Q: Several years ago, you wrote a column that was partially prompted by email about the dangers of hiring unlicensed contractors. Now that the home improvement season is upon us, the Contractors State License Board is warning about another danger to homeowners: lack of workers' compensation insurance.
I've noticed advertisements for many licensed home improvement contractors, spanning many crafts from landscape to drywall and painting, who don't carry workers' compensation insurance.
I think you may remember the story I mentioned before about the roofer who picked up a worker outside a local home improvement store only to have that worker fall off the homeowner's roof and suffer serious injuries. The worker ended up suing the homeowner for compensation. --John Motroni, San Francisco
A: We certainly do remember the story and the events leading to it. We wrote that hiring unlicensed workers was OK, providing the homeowner was aware of the risks. Motroni, who at the time was a producer for "7 on Your Side," a consumer protection TV segment on the KGO news, took issue.
After several email exchanges, we came to the shared conclusion that hiring a worker for "a little government work" was probably OK provided the homeowner knew the worker and realized that he, the homeowner, was taking on the role of contractor, with all the responsibilities that entails.
That means that if the job wasn't done right, there is no recourse against the unlicensed worker and that the homeowner is responsible to provide workers' compensation insurance or suffer the legal consequences should the worker get hurt.
The Contractors State License Board provides this 10-point checklist for hiring a contractor.
- Hire only state-licensed contractors.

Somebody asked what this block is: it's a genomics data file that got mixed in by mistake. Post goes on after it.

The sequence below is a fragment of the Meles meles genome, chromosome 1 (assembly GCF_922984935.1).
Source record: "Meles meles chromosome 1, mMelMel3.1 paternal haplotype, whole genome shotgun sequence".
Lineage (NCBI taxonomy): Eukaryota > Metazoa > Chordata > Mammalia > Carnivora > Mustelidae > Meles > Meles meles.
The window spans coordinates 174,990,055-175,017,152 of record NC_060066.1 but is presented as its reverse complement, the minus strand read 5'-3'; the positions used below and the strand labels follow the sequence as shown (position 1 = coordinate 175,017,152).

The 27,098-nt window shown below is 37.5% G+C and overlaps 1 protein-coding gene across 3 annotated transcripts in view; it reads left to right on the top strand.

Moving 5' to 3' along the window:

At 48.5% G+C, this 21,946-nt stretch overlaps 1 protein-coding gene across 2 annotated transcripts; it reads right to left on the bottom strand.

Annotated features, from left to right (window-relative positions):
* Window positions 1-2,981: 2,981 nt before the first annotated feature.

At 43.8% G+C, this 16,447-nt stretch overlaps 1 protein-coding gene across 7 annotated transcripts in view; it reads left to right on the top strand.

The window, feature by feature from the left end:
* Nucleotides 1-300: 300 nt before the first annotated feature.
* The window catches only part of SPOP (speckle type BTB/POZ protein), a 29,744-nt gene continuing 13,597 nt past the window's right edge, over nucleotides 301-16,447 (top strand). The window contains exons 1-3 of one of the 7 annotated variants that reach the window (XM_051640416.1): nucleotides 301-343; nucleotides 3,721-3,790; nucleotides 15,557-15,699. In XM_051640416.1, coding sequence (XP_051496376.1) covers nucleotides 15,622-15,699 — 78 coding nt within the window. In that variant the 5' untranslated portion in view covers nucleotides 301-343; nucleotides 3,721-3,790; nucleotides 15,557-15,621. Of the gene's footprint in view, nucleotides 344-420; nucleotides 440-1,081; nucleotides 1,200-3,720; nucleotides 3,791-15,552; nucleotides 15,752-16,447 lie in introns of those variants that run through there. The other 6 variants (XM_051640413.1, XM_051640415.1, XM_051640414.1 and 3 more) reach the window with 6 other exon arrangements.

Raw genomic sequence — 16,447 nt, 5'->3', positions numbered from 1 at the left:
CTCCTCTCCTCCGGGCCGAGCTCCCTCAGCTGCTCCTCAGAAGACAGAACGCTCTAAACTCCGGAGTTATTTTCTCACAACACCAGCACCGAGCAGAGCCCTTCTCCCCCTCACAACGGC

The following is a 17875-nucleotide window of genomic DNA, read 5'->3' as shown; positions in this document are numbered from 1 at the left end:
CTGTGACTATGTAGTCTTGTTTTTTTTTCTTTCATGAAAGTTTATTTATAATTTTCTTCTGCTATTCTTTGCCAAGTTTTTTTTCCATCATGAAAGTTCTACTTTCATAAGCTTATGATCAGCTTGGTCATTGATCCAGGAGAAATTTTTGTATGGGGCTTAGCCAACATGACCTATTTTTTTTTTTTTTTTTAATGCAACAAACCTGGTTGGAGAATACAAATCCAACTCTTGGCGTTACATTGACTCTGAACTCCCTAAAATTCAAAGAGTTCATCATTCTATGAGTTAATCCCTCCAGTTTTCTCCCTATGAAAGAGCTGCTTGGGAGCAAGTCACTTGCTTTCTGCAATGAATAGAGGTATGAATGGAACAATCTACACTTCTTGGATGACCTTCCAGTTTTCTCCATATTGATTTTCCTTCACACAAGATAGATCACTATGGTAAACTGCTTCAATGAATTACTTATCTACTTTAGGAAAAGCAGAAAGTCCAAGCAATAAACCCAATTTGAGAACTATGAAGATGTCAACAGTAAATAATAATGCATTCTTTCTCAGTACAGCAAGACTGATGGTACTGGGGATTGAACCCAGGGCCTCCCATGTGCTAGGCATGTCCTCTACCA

- Ask to see a copy of the contractor's license and insurance and check that the contractor's license is in good standing at www.cslb.ca.gov.
- Get at least three bids.
- Get references from each bidder and take the time to check out their work.
- Make sure the details of the project and the payment terms are in writing.
- Confirm the contractor's liability and workers' compensation policies are active and the coverage amounts are adequate by calling the insurance companies.
- Don't pay more than 10 percent of the contract price or $1,000; whichever is less, as a down payment.
- Progress payments should not get ahead of the work.
- Keep a job file containing all relevant paperwork, including the contract and record of payments.
- Do not make the final payment until you're satisfied with the job, including cleanup.
California recently has been cracking down on unlicensed and underinsured contractors. In February, the Contractors State License Board, in conjunction with the Alameda County District Attorney's Office, conducted a sting in the Berkeley Hills.
The board solicited bids for flooring, painting, glazing and landscaping projects on a 2,500-square-foot home. The sting netted 12 unlicensed contractors, four of whom did not have workers' compensation insurance for their workers.
A tradesman doing a job for less than $500 in labor and materials is not required to be licensed. A solo licensed contractor doing his own work without any employees is not required to carry a workers' compensation policy.
So if you're hiring a contractor for a job costing more than $500 or he has employees, make sure he has the proper license and adequate insurance or realize you may have to pay the piper.
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Letter to the Editor
- Politics & Government